I have a certain notoriety among friends because of my poor memory, which is particularly bad when it comes to to-do lists. It's so bad, in fact, that I've resorted to all sorts of mental and linguistic tricks. It's not uncommon to hear me leave the house muttering "monkeys, Ferrari, alien death ray" to help me remember to buy peanuts, park the car inside and make an appointment with the doctor.
Thankfully technology can help, and there are more to-do list apps for smartphones and tablets than you'd ever care to, um, list.
A simple and yet powerful app I've been impressed by is Any.DO, available free for iOS and Android. The app's core is a home screen that breaks your list of to-do items into sections for Today, Tomorrow, This Week and Later. Adding a new item is as easy as tapping on the + icon, which leads to a new screen where you can enter the task.
After you've typed whatever it is you need to remember, you can arrange a reminder notice. You can also share the information with a friend, either by allowing the app to integrate with Facebook or via an e-mail.
You can edit an item, mark it as important -- in which case it stands out in your list in red -- or file it in a folder labeled work, personal or a category you choose. You can even add subnotes to each task, handy for jotting down gift ideas if the main item is "remember to buy anniversary gift."
Tasks are marked as done with a simple swipe-right gesture, and tapping and holding an item lets you drag it to a new position in the list, even if that is later in the week. You can view the tasks by date order or by folder category.
For me this app's simplicity and tidy interface remove many of the barriers to using it regularly.
For a more comprehensive to-do app you may prefer Remember the Milk, which is also free on iOS and Android. This app is similar to Any.DO and offers many of the same functions in creating and sorting your tasks.
But it also lets you flag a location for each task, and you can list tasks by location, which is useful if you usually make reminders that begin "next time I'm in town. ..." You can assign degrees of importance to each task, from high to low, and this is shown as a colored flag so important items stand out. There's also the opportunity to set a repeating task.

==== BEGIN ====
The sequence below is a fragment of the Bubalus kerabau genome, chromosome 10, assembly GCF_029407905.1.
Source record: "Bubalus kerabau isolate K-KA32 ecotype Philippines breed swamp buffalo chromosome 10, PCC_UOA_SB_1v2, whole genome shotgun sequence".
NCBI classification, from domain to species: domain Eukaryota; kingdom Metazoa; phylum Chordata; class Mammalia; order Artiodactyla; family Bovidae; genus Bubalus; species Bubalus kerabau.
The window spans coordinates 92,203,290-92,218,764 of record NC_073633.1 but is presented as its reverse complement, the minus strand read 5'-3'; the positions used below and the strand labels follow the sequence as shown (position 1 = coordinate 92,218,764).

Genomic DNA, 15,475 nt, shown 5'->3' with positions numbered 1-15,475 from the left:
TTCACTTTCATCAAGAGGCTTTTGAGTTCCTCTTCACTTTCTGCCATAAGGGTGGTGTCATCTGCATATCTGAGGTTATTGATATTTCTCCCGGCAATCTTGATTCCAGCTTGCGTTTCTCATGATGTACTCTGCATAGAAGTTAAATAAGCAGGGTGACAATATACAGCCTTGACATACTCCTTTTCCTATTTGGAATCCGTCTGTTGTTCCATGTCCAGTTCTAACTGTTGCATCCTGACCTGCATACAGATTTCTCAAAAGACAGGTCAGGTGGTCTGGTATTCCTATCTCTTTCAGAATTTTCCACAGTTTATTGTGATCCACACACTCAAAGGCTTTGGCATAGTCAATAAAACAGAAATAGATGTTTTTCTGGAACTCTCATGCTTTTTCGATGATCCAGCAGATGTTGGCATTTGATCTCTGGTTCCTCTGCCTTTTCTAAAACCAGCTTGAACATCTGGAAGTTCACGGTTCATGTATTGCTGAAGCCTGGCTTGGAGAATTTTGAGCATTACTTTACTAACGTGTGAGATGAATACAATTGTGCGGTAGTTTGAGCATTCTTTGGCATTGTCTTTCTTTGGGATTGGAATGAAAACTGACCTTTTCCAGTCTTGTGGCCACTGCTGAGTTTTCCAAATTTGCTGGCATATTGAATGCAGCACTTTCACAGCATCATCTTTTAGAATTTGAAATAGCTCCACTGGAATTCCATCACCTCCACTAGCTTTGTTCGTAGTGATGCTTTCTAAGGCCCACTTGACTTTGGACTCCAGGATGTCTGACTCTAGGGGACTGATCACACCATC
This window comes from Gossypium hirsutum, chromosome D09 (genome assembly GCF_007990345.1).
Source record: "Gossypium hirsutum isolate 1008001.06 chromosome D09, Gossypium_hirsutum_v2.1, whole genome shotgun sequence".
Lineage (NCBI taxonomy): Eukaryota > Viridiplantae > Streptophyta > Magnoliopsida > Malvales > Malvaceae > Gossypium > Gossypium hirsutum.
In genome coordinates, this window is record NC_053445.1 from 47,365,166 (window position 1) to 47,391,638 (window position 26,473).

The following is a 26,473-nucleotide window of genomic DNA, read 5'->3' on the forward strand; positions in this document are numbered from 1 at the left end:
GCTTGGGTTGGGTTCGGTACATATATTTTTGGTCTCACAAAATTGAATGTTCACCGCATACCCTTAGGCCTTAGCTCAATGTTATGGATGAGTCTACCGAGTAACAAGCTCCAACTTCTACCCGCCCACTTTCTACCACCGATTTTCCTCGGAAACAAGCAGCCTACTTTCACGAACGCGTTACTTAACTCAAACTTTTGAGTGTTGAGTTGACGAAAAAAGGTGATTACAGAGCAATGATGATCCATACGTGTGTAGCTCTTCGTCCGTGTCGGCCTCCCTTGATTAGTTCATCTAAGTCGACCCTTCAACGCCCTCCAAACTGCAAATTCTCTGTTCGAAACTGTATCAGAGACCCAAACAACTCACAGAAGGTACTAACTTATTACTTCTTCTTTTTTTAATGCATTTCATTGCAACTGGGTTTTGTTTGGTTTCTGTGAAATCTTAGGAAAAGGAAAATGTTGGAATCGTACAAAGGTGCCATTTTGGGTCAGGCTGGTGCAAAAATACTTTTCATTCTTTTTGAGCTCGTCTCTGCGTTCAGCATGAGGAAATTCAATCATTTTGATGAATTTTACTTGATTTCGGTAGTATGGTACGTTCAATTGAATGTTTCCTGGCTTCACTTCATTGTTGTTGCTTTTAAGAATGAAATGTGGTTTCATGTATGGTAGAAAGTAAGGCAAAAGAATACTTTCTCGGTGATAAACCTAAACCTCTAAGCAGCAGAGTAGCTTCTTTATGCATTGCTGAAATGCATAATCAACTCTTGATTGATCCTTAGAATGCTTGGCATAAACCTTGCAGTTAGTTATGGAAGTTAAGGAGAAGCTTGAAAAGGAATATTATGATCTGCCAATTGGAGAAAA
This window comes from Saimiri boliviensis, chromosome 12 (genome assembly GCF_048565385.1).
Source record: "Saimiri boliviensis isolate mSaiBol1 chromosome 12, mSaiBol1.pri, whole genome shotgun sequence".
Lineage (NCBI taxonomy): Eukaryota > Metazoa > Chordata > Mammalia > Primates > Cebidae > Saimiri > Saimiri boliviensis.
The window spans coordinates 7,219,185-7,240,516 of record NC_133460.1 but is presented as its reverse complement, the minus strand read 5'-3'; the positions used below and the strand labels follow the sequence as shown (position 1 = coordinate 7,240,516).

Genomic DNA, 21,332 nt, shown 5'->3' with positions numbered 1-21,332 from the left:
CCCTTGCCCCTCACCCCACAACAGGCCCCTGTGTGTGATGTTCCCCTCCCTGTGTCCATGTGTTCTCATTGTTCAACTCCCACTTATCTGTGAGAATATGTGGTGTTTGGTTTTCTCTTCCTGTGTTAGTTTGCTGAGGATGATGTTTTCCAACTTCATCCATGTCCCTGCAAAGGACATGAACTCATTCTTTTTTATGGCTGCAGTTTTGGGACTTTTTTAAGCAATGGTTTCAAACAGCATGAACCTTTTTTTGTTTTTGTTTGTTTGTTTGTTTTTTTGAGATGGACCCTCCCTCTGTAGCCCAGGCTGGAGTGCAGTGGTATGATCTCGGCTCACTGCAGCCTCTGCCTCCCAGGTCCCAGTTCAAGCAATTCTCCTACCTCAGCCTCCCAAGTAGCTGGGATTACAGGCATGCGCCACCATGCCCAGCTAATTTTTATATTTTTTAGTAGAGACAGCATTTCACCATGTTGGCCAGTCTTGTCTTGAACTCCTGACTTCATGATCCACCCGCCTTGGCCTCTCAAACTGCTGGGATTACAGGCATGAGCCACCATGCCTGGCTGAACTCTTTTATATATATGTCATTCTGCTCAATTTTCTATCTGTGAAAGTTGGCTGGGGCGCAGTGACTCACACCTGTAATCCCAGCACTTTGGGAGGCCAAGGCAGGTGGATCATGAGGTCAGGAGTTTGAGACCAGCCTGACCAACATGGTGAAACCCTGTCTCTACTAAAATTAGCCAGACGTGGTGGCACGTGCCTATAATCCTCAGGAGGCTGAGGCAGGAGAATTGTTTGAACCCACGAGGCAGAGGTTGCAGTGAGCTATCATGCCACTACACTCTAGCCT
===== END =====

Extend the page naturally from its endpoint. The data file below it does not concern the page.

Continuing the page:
Remember the Milk also syncs across your devices, though this requires signing up for a free account. There is a Web interface so you can see and edit tasks when away from your smartphone. The one thing I don't like is that sharing tasks with people seems a little complicated, and to get useful syncing between your smartphone and the Web you have to sign up for the Pro service, which is $25 a year.
The to-do app I like best is almost the opposite of these. It's Clear, $1 on iOS. What makes it great is that it's boiled down to the bare minimum of just a colored list of tasks and a gesture-based interface.
For example, you pull down on the list of items to create a new one at the top, or push apart two existing items to add one in between. A menu is brought up by squeezing your list "shut" on the screen, and you can then customize the app or create sublists for work, play and so on. It's no more complicated than that.
There are no alerts, and you type items directly into the box where they will appear on-screen, so there are no subpages, edit buttons or other distractions. If, like me, all you need is a simple digital tool to remind you of things you need to do, then this app is ideal, and it's a delight to use.
Orchestra To-do is another free iOS task-planning app that's worth testing because of its very simple interface. But its real strengths are syncing between devices, its Web app and its integration of a chat function, which is handy for maintaining joint lists with a partner. And Astrid, free on Android, provides a kind of digital assistant that lets you organize, subdivide and share elaborate task lists and collaborate with other people.
Try them all, and choose the best one for you. They're all better than relying on a fallible memory.
The Scout Plus app, an iOS GPS navigator app that has turn-by-turn voice commands and speech recognition, used to cost $25, but is now free on the App Store. ... The classic computer game Prince of Persia has a new lease on life as a $3 Android app. It's an official port by Ubisoft, and its great graphics and game play will take you back to yesteryear.
This article originally appeared in The New York Times.